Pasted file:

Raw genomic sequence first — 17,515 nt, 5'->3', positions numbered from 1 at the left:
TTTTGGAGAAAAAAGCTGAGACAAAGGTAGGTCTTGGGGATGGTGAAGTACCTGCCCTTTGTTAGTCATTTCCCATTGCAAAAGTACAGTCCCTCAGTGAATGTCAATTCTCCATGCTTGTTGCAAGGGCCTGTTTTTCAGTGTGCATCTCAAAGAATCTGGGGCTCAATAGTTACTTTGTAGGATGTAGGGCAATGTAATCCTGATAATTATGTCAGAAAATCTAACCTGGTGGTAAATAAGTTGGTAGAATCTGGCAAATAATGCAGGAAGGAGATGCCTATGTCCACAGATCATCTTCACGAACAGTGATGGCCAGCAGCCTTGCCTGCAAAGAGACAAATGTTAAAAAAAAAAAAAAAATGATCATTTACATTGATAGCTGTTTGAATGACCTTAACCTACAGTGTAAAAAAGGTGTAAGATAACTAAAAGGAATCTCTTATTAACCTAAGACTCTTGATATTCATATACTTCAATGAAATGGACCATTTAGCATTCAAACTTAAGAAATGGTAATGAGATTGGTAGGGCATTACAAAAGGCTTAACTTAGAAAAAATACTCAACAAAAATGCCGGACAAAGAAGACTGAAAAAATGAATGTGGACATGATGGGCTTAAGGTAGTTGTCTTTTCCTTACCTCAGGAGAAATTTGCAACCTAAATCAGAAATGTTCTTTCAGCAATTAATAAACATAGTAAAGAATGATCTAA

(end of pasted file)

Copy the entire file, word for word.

Raw genomic sequence first — 17,515 nt, 5'->3', positions numbered from 1 at the left:
TTTTGGAGAAAAAAGCTGAGACAAAGGTAGGTCTTGGGGATGGTGAAGTACCTGCCCTTTGTTAGTCATTTCCCATTGCAAAAGTACAGTCCCTCAGTGAATGTCAATTCTCCATGCTTGTTGCAAGGGCCTGTTTTTCAGTGTGCATCTCAAAGAATCTGGGGCTCAATAGTTACTTTGTAGGATGTAGGGCAATGTAATCCTGATAATTATGTCAGAAAATCTAACCTGGTGGTAAATAAGTTGGTAGAATCTGGCAAATAATGCAGGAAGGAGATGCCTATGTCCACAGATCATCTTCACGAACAGTGATGGCCAGCAGCCTTGCCTGCAAAGAGACAAATGTTAAAAAAAAAAAAAAAATGATCATTTACATTGATAGCTGTTTGAATGACCTTAACCTACAGTGTAAAAAAGGTGTAAGATAACTAAAAGGAATCTCTTATTAACCTAAGACTCTTGATATTCATATACTTCAATGAAATGGACCATTTAGCATTCAAACTTAAGAAATGGTAATGAGATTGGTAGGGCATTACAAAAGGCTTAACTTAGAAAAAATACTCAACAAAAATGCCGGACAAAGAAGACTGAAAAAATGAATGTGGACATGATGGGCTTAAGGTAGTTGTCTTTTCCTTACCTCAGGAGAAATTTGCAACCTAAATCAGAAATGTTCTTTCAGCAATTAATAAACATAGTAAAGAATGATCTAA